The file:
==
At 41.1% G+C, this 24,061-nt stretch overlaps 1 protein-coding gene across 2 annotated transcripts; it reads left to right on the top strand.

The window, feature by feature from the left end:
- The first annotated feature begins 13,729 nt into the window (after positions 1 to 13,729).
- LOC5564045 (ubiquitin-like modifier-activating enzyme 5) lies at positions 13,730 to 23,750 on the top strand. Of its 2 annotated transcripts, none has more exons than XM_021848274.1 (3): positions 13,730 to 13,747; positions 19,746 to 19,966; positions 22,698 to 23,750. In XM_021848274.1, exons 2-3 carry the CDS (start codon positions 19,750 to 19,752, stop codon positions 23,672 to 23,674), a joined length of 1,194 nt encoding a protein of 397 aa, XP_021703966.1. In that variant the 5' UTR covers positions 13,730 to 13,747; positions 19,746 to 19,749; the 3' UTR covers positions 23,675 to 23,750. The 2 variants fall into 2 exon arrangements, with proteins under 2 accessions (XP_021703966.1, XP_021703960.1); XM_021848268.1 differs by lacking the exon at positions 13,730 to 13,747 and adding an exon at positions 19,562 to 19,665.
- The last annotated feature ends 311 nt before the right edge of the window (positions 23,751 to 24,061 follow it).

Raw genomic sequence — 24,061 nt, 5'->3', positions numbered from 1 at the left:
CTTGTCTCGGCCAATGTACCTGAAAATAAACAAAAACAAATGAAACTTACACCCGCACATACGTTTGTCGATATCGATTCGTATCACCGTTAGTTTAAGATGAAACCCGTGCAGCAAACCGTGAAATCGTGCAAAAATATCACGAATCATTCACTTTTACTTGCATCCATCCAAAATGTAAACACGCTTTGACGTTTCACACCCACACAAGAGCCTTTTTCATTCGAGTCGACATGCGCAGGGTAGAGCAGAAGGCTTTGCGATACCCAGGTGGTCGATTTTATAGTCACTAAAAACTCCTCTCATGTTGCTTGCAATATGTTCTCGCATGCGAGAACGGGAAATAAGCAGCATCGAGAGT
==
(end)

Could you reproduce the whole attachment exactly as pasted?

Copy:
At 41.1% G+C, this 24,061-nt stretch overlaps 1 protein-coding gene across 2 annotated transcripts; it reads left to right on the top strand.

The window, feature by feature from the left end:
- The first annotated feature begins 13,729 nt into the window (after positions 1 to 13,729).
- LOC5564045 (ubiquitin-like modifier-activating enzyme 5) lies at positions 13,730 to 23,750 on the top strand. Of its 2 annotated transcripts, none has more exons than XM_021848274.1 (3): positions 13,730 to 13,747; positions 19,746 to 19,966; positions 22,698 to 23,750. In XM_021848274.1, exons 2-3 carry the CDS (start codon positions 19,750 to 19,752, stop codon positions 23,672 to 23,674), a joined length of 1,194 nt encoding a protein of 397 aa, XP_021703966.1. In that variant the 5' UTR covers positions 13,730 to 13,747; positions 19,746 to 19,749; the 3' UTR covers positions 23,675 to 23,750. The 2 variants fall into 2 exon arrangements, with proteins under 2 accessions (XP_021703966.1, XP_021703960.1); XM_021848268.1 differs by lacking the exon at positions 13,730 to 13,747 and adding an exon at positions 19,562 to 19,665.
- The last annotated feature ends 311 nt before the right edge of the window (positions 23,751 to 24,061 follow it).

Raw genomic sequence — 24,061 nt, 5'->3', positions numbered from 1 at the left:
CTTGTCTCGGCCAATGTACCTGAAAATAAACAAAAACAAATGAAACTTACACCCGCACATACGTTTGTCGATATCGATTCGTATCACCGTTAGTTTAAGATGAAACCCGTGCAGCAAACCGTGAAATCGTGCAAAAATATCACGAATCATTCACTTTTACTTGCATCCATCCAAAATGTAAACACGCTTTGACGTTTCACACCCACACAAGAGCCTTTTTCATTCGAGTCGACATGCGCAGGGTAGAGCAGAAGGCTTTGCGATACCCAGGTGGTCGATTTTATAGTCACTAAAAACTCCTCTCATGTTGCTTGCAATATGTTCTCGCATGCGAGAACGGGAAATAAGCAGCATCGAGAGT